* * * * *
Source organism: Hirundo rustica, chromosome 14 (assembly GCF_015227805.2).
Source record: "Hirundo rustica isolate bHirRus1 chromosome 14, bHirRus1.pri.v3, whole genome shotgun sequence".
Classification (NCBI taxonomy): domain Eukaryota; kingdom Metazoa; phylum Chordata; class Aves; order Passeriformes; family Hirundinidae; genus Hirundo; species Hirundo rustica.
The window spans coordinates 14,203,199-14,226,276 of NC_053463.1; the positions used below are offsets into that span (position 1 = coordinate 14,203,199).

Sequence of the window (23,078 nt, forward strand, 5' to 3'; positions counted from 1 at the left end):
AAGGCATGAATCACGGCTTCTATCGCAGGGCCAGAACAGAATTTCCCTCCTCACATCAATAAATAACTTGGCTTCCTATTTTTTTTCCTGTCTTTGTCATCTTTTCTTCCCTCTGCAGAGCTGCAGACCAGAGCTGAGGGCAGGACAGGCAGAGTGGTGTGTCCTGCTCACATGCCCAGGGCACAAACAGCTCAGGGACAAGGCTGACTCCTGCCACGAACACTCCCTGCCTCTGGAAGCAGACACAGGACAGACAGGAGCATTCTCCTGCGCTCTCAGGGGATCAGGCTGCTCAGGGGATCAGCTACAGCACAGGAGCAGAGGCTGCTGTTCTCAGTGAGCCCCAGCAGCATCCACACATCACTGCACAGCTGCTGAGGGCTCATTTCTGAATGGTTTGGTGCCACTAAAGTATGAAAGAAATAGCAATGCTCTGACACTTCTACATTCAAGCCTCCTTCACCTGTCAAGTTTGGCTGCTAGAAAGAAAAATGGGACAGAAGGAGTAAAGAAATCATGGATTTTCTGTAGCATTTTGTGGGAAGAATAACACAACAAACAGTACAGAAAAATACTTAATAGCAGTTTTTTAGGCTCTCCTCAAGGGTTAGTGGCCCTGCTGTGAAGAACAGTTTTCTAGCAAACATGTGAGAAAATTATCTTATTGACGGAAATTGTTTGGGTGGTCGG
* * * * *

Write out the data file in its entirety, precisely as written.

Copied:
Source organism: Hirundo rustica, chromosome 14 (assembly GCF_015227805.2).
Source record: "Hirundo rustica isolate bHirRus1 chromosome 14, bHirRus1.pri.v3, whole genome shotgun sequence".
Classification (NCBI taxonomy): domain Eukaryota; kingdom Metazoa; phylum Chordata; class Aves; order Passeriformes; family Hirundinidae; genus Hirundo; species Hirundo rustica.
The window spans coordinates 14,203,199-14,226,276 of NC_053463.1; the positions used below are offsets into that span (position 1 = coordinate 14,203,199).

Sequence of the window (23,078 nt, forward strand, 5' to 3'; positions counted from 1 at the left end):
AAGGCATGAATCACGGCTTCTATCGCAGGGCCAGAACAGAATTTCCCTCCTCACATCAATAAATAACTTGGCTTCCTATTTTTTTTCCTGTCTTTGTCATCTTTTCTTCCCTCTGCAGAGCTGCAGACCAGAGCTGAGGGCAGGACAGGCAGAGTGGTGTGTCCTGCTCACATGCCCAGGGCACAAACAGCTCAGGGACAAGGCTGACTCCTGCCACGAACACTCCCTGCCTCTGGAAGCAGACACAGGACAGACAGGAGCATTCTCCTGCGCTCTCAGGGGATCAGGCTGCTCAGGGGATCAGCTACAGCACAGGAGCAGAGGCTGCTGTTCTCAGTGAGCCCCAGCAGCATCCACACATCACTGCACAGCTGCTGAGGGCTCATTTCTGAATGGTTTGGTGCCACTAAAGTATGAAAGAAATAGCAATGCTCTGACACTTCTACATTCAAGCCTCCTTCACCTGTCAAGTTTGGCTGCTAGAAAGAAAAATGGGACAGAAGGAGTAAAGAAATCATGGATTTTCTGTAGCATTTTGTGGGAAGAATAACACAACAAACAGTACAGAAAAATACTTAATAGCAGTTTTTTAGGCTCTCCTCAAGGGTTAGTGGCCCTGCTGTGAAGAACAGTTTTCTAGCAAACATGTGAGAAAATTATCTTATTGACGGAAATTGTTTGGGTGGTCGG